After nearly twenty-five years of existence, it is often gratifying for us at JOI to look back and see the changes in the Jewish community. Nowhere is this more evident than in the shifts in the Jewish community around intermarriage, and the way that families from interfaith backgrounds relate to Judaism. In this story in Tablet magazine, Jeffrey Sharlet reflects on his early experiences navigating a world in which interfaith families were emphatically not the norm, and it is nice to see how much has changed.
To me, the most poignant part of this story is the author’s complete ignorance, at age five, about the story and meaning of Hanukkah. It is interesting to me that Sharlet says, when speaking about the Christmas story, that, “this was an answer we all knew.” And yet he had never heard the word Judaism in his young life, let alone the story of the Maccabees.
Up until his lack of knowledge is revealed, Sharlet is very proud of being Jewish, and therefore different. However, once he realizes how little he knows about that part of his heritage, he is no longer willing to wholeheartedly embrace the label of “Jewish.” Because Sharlet’s father did not teach him the stories of his heritage, Sharlet’s relationship with Judaism became shaky.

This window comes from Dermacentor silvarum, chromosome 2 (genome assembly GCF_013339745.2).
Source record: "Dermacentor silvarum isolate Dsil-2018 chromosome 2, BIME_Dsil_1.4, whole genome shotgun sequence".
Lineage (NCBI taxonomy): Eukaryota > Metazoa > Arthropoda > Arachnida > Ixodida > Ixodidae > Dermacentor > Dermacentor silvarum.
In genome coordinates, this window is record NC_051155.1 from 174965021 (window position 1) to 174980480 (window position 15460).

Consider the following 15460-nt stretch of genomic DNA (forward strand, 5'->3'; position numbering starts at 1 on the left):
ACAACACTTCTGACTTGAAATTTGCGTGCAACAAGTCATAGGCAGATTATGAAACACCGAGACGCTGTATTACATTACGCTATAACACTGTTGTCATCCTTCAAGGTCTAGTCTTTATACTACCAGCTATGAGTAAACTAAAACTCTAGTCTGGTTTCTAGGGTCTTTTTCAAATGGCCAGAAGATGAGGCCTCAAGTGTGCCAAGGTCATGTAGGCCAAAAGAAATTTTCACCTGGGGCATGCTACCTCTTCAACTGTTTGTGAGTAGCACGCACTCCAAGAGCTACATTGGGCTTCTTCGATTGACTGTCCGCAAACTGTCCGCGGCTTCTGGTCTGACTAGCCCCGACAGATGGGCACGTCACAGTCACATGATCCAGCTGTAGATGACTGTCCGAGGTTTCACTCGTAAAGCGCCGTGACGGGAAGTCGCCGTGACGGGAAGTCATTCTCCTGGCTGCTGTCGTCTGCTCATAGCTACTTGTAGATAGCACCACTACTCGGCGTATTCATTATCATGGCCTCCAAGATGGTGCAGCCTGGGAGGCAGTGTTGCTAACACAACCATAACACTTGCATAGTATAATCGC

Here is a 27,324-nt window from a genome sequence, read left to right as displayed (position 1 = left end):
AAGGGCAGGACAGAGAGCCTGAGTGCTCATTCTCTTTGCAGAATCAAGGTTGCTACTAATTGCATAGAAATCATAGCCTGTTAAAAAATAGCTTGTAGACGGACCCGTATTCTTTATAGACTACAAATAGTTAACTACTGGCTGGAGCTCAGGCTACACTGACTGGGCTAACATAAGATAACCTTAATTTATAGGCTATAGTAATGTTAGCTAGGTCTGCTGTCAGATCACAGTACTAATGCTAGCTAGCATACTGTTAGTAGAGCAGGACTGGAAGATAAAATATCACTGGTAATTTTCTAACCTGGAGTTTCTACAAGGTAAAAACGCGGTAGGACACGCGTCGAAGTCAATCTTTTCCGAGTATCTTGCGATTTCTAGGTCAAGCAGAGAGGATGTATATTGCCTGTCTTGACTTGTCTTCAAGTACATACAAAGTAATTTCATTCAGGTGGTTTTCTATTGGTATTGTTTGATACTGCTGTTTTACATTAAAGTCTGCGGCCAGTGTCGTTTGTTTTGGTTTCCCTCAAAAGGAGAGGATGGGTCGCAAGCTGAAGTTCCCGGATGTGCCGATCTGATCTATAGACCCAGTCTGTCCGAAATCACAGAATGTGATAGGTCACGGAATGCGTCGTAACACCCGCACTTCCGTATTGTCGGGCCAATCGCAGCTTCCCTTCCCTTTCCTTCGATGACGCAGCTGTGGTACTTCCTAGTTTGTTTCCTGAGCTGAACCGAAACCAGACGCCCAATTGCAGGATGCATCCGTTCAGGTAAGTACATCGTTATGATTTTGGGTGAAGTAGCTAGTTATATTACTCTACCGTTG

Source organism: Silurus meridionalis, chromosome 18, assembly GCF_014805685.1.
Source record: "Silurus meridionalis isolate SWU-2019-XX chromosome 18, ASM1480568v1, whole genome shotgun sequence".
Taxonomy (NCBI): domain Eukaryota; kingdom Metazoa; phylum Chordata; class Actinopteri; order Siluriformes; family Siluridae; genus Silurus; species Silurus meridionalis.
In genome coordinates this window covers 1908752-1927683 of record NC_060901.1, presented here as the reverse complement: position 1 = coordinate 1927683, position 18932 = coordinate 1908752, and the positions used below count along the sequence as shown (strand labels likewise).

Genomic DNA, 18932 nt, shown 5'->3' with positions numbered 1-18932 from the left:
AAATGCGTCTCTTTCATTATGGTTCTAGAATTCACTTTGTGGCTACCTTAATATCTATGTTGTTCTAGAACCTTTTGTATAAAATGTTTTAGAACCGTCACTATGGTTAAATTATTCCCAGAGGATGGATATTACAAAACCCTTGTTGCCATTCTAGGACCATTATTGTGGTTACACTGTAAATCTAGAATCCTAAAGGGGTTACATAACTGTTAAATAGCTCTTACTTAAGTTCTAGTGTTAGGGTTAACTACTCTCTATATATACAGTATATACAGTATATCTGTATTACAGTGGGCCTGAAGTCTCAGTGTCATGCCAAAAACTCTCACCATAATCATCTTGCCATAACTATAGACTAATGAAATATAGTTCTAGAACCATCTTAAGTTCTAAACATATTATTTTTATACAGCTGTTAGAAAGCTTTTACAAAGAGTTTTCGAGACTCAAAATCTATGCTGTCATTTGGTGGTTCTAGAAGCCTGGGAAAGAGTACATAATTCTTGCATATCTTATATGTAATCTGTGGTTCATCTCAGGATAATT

When the Jewish community thinks of interfaith families, it often equates interfaith with the lack of knowledge and connection displayed in stories like Sharlet’s. However, times have changed quite a bit since he was a young child. I contrast Sharlet’s story with the experiences of the women in JOI’s Mothers Circle program. These women of interfaith families take their children to Hebrew school, celebrate Shabbat, and engage with their children in a wide variety of Jewish activities. This is because these families are provided with the education and support they need to feel welcome in the Jewish community.
In order to raise children with a strong sense of pride in their heritage, parents must feel competent to teach their children about Judaism. For this reason, the Jewish community has a duty to support those in their midst who are raising Jewish children, whether in the context of interfaith marriage, or in-marriage, or co-parents who no longer live together. It is only through educating parents and building their ease and comfort within the Jewish community that we can create children who feel wholly and authentically Jewish… and not “half.”
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